Make sure you're actively reading throughout the passage. Each time you encounter a statement you should be shoring it up against the statements that preceded it.
Where is the author going? Are there certain positive/negative words that she/he uses? Is the point to just discuss various views, or to discuss views but agree with one? Who's side does he/she agree with?
There are a million more questions that will come up. My advice is to be very actively engaging in the passage as you read. RC will keep you on your toes more than any other section IMO. It is more exhausting to be focused that intensely with that much material than it is with short LR questions. Newer RC sections are harder too (IMO), which leaves you barely enough time to adequately assess all the answer choices.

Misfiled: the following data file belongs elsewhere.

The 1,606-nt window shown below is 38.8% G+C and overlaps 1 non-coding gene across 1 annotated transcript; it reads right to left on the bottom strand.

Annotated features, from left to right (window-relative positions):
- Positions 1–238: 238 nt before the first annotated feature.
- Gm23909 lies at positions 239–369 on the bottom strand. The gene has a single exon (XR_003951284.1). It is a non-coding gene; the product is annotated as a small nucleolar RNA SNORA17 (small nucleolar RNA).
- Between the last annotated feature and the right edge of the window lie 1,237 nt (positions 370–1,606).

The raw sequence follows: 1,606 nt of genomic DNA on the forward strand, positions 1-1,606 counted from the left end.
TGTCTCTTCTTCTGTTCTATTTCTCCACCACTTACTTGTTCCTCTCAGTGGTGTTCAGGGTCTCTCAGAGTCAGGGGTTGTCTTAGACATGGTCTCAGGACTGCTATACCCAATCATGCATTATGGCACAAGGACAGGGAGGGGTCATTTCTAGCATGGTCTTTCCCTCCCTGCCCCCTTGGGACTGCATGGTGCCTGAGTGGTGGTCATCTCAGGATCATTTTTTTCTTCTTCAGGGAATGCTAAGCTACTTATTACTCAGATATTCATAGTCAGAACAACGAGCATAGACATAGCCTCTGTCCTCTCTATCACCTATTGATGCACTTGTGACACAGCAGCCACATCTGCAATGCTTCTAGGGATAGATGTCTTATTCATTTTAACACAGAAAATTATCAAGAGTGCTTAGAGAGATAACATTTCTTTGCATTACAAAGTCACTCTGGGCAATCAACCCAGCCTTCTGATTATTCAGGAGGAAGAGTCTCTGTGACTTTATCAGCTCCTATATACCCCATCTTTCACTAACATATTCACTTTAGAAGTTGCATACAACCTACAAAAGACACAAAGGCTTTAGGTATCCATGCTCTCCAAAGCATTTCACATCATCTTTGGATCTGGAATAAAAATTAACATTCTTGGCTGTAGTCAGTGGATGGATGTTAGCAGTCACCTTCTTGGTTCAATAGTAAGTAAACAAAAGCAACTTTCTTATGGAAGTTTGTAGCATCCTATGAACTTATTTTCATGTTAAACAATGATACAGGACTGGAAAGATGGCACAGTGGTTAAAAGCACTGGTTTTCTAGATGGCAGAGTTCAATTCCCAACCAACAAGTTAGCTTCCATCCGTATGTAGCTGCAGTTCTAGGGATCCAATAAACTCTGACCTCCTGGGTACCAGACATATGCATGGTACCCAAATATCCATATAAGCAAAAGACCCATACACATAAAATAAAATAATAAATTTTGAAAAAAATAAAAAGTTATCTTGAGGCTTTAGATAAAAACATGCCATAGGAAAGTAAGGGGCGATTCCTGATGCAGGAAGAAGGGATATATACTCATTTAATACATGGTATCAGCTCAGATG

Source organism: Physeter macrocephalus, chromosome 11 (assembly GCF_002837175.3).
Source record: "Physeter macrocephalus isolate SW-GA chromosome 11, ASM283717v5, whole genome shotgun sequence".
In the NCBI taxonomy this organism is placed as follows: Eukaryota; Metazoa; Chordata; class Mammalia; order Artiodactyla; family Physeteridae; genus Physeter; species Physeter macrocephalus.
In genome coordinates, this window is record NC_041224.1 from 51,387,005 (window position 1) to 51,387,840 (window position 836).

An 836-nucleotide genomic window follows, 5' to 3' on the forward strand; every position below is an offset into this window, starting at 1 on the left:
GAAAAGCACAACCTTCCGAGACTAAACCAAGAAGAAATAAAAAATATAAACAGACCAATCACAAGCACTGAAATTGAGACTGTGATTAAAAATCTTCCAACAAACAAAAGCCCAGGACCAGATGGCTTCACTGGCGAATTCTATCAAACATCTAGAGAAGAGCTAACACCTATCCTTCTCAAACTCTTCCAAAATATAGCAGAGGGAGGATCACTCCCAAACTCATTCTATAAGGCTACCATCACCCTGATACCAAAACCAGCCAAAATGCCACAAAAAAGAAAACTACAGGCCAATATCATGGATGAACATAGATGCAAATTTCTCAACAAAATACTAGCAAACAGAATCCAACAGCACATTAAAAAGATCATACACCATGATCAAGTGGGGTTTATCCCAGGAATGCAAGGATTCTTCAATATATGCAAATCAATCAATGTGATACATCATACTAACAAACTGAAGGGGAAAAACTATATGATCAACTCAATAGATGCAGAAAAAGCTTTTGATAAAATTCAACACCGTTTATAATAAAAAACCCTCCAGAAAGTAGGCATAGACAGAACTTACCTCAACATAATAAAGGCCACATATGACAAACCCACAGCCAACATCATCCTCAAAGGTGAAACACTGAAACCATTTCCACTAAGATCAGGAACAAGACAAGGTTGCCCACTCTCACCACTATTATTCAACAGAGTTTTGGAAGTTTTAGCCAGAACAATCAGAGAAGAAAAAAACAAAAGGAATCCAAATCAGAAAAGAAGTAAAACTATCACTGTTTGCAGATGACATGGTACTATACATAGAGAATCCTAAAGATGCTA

Although I respect frybread's opinion, don't let his comments discourage you. Focus and practice. You'll be fine!
I think that's pretty much the best advice you'll get for RC.
If there's any magic formula for the RC section, then that is it.
I was pretty bad at RC as well, until I just started to subvocalize and read actively, asking myself relevant questions along the way.
By doing that, improvement was instantaneous. Speed actually improved as well.
I stopped making all the pointless boxes, circles and annotations and instead retained most of the information by
changing how I read. Though, I still underline of course.
Anyway, I sympathize with your situation and wish you the best of success.